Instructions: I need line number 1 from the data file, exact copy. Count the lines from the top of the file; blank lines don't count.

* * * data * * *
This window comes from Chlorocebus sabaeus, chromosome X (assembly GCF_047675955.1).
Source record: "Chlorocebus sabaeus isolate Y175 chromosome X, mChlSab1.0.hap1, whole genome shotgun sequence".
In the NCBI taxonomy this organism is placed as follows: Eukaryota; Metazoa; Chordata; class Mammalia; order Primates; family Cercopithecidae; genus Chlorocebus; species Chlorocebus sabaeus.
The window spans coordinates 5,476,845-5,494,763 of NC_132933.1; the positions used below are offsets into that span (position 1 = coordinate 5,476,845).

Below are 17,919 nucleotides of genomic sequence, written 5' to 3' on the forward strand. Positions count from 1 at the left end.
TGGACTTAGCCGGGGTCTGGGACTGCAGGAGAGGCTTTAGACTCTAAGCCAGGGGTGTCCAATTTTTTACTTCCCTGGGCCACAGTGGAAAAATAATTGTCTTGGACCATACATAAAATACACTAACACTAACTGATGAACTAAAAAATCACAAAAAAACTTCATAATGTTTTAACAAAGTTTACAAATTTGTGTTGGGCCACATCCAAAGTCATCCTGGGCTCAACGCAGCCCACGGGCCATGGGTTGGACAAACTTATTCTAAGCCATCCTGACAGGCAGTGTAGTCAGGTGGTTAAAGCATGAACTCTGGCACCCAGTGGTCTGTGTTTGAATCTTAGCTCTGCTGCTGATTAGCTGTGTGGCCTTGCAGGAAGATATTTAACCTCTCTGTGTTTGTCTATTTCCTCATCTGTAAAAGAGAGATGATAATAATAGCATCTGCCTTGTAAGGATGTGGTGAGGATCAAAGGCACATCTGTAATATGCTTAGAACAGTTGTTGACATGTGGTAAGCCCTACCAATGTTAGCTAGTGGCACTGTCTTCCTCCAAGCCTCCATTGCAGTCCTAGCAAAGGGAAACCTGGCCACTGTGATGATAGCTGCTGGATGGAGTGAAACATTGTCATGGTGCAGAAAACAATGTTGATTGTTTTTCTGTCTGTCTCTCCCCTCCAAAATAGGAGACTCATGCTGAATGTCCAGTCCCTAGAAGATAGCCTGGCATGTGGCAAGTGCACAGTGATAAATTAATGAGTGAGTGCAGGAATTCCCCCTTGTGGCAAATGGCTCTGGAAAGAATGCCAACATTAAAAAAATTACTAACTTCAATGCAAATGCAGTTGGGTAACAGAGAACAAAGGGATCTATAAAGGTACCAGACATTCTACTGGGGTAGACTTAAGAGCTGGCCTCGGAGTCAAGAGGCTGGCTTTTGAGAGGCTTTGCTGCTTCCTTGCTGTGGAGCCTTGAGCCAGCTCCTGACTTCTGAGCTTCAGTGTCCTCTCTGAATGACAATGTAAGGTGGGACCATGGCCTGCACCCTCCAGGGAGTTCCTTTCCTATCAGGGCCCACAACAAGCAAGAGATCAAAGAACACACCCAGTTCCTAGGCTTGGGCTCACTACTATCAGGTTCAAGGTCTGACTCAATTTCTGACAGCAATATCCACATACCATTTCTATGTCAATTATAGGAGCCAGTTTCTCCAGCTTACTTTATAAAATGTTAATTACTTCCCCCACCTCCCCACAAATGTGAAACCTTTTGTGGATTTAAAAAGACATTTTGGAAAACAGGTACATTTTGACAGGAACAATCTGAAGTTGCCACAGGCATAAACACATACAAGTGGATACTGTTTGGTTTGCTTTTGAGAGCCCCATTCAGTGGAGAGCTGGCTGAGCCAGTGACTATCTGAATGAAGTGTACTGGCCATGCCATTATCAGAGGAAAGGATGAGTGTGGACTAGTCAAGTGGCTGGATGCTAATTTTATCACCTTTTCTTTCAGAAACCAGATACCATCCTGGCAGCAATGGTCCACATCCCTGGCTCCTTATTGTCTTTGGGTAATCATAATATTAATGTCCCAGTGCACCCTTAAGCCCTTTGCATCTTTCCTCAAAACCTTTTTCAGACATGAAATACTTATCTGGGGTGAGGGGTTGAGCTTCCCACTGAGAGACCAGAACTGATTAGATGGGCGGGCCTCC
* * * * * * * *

This window comes from Chlorocebus sabaeus, chromosome X (assembly GCF_047675955.1).